Gibson-Low flux rope CME model

The GL model in its original form, describes the self similar expansion of a three-dimensional flux rope from the solar corona that offers a description of CMEs.

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Initial contribute: 2020-07-02

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Center for Space Environment Modeling, University of Michigan
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Application-focused categoriesNatural-perspectiveSpace-earth regions

Detailed Description

English {{currentDetailLanguage}} English

Quoted from: https://ccmc.gsfc.nasa.gov/models/models_at_glance.php 

Model Description
The GL model in its original form, describes the self similar expansion of a three-dimensional flux rope from the solar corona that offers a description of CMEs. The GL magnetic field takes the form of a closed magnetic flux rope which for our purpose is linearly superimposed on the background field of the AWSoM coronal and anchored (line tied) to the inner boundary of the model. The GL model also includes a density structure characterized by cold dense plasma located over the polarity inversion line surrounded by hot low-density plasma the fills the upper extremity of the flux rope. This density structure is embedded in the coronal model along with the magnetic field to produce a filament-cavity structure commonly observed to give rise to CMEs. Thus the GL model has the capability of reproducing both the magnetic and density structures of CMEs continuously from the low corona to Earth and beyond (e.g. Manchester et al. 2004a Manchester et al. 2014). With the GL flux rope inserted in the corona, the eruption occurs immediately from an initial state of force imbalance due to the magnetic pressure of the flux rope. Thus model eruption is entirely impulsive and lacks a gradual buildup or low acceleration of slow CMEs. However, the model quickly relaxes to realistic levels of CME deceleration after traveling to a distance of approximately 5 Rs from the solar surface.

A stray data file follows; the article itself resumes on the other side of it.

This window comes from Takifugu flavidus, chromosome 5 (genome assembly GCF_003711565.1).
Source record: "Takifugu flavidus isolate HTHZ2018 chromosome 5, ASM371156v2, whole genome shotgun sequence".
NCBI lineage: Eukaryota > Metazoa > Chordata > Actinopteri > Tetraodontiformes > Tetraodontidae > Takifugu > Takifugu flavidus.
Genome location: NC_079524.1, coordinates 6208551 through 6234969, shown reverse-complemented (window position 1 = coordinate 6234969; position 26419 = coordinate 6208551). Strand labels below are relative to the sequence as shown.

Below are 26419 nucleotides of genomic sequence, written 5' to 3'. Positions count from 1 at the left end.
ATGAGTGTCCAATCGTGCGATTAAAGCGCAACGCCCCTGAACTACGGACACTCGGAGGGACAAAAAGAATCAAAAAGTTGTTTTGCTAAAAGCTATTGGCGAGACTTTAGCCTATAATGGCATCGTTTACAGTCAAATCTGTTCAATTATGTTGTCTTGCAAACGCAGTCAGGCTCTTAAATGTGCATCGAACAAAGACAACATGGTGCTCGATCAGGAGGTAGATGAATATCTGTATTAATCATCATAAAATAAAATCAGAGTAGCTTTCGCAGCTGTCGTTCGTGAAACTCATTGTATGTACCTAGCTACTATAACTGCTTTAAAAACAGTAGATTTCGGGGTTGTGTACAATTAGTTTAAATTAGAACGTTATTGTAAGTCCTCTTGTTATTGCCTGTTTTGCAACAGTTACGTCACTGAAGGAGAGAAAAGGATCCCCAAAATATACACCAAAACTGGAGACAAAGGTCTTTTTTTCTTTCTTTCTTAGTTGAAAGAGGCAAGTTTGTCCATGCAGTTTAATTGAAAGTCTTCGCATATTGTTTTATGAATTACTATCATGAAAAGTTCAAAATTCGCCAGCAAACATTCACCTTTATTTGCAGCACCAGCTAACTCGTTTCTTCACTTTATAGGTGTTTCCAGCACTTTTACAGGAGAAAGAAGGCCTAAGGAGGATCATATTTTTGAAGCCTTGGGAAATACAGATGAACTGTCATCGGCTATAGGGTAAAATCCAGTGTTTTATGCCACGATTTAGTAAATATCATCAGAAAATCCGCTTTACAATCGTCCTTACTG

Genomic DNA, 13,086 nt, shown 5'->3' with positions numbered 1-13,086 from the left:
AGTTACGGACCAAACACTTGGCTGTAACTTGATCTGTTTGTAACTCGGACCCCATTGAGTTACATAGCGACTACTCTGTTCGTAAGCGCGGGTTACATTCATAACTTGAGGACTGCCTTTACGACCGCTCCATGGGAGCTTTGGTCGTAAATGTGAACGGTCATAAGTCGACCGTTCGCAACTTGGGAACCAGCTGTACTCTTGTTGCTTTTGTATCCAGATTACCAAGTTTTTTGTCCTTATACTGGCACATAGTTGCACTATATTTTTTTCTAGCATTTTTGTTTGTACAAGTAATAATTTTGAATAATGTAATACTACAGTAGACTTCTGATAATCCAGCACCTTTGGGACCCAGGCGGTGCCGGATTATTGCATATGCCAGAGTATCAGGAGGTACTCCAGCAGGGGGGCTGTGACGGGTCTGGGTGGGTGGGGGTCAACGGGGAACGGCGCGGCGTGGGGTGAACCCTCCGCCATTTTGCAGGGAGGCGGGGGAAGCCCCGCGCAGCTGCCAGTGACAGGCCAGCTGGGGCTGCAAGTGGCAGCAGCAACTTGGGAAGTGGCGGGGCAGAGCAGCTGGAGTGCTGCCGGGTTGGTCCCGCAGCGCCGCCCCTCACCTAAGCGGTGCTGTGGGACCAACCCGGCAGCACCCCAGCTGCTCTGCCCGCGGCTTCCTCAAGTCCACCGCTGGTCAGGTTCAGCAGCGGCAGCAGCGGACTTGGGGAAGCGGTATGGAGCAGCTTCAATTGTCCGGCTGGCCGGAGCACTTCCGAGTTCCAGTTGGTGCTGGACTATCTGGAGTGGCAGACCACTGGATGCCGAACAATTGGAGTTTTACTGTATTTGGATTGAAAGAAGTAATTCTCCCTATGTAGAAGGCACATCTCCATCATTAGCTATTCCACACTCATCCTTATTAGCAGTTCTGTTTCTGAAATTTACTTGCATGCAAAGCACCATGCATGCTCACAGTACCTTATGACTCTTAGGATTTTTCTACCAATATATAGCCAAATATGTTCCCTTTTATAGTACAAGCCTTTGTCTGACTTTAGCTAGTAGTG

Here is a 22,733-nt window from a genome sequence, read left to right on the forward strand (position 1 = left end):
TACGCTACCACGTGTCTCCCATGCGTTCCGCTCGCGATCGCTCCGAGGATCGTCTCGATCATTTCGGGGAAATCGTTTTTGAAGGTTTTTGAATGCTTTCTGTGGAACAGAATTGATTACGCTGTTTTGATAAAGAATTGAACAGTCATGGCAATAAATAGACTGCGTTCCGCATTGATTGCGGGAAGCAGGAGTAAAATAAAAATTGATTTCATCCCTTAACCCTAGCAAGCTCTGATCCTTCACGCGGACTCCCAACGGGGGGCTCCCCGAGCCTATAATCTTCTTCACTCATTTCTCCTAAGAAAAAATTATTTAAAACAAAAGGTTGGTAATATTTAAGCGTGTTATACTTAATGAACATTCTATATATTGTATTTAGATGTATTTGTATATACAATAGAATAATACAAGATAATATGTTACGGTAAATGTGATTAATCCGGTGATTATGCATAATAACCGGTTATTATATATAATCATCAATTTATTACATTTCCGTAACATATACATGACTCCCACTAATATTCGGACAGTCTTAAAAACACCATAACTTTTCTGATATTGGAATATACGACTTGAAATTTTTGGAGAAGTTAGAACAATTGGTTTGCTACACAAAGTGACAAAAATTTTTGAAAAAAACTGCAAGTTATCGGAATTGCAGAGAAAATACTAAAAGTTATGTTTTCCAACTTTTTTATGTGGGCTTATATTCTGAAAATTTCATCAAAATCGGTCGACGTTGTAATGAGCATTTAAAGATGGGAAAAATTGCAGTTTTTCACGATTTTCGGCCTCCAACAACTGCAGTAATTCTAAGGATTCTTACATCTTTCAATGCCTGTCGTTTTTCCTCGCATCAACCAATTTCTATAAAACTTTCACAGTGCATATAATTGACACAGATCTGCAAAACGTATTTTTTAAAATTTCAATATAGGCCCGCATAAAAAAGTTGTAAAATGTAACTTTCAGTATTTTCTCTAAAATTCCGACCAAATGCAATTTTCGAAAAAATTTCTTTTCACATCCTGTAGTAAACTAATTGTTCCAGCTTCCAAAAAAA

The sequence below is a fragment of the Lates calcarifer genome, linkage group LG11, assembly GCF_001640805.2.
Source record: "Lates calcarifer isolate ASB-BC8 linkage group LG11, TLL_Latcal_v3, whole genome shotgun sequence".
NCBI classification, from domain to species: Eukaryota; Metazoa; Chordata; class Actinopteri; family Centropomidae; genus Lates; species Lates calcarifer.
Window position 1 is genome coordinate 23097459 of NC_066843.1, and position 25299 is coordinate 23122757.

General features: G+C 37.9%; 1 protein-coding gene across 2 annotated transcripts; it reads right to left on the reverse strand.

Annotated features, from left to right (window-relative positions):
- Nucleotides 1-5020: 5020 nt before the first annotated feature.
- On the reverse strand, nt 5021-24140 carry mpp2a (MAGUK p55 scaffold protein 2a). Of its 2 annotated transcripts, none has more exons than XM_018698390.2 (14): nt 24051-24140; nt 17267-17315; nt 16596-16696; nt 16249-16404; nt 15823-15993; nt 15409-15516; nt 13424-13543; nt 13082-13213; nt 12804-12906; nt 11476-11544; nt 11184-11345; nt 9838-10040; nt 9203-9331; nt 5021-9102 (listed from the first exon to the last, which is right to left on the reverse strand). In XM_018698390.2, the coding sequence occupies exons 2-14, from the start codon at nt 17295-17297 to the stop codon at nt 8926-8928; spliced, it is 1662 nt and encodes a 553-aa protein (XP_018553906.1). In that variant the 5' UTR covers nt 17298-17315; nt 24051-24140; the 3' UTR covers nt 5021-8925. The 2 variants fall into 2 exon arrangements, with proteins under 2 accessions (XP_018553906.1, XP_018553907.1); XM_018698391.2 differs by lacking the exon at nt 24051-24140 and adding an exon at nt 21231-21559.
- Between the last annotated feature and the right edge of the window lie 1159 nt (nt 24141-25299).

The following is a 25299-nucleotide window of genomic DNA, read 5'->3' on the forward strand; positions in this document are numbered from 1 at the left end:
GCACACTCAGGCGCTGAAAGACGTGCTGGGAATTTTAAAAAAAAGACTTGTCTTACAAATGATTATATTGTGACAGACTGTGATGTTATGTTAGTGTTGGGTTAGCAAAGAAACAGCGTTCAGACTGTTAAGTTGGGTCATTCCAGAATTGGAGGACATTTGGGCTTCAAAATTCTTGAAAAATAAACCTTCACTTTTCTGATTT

Fig 1: Isolated GL flux rope in dipole field. The radial magnetic field strength at the solar surface is given in color showing the footpoints of the flux rope in red/positive and blue/negative. Toroidal and poloidal flux are shown in red and blue respectively while dense filament material is shown as a white isosurface.

Fig 2: The GL flux rope embedded in the AWSoM coronal model for Carrington Rotation 2029. The color image of the solar surface provides the radial magnetic field strength while magnetic field lines are shown in gray. Here, the rope is clearly seen over the active region 10759, which produced a fast Earth-directed CME on 2005 May 13.

Model Input

GL Model Input:
The GL model is specified by a just a few parameters. First is the location and orientation of the flux rope on the solar surface. EEGGL allows the end-user specify the source region for the CME by identifying the originating active region as seen in a global synoptic magnetogram. The user clicks on the main negative and positive magnetic polarities of the active region for which EEGGL calculates the flux weighted centroid and provides its location (longitude and latitude in Carrington coordinates). EEGGL also performs a spline fit to the polarity inversion line and provides its orientation angle as measured relative to the solar equator. The location and orientation angle are provided as input parameters for the CME model so that GL flux rope is centered in the active region and the polarity inversion line of the rope coincides with that of the active region. Thus the filament material of the model will also be in the appropriate location.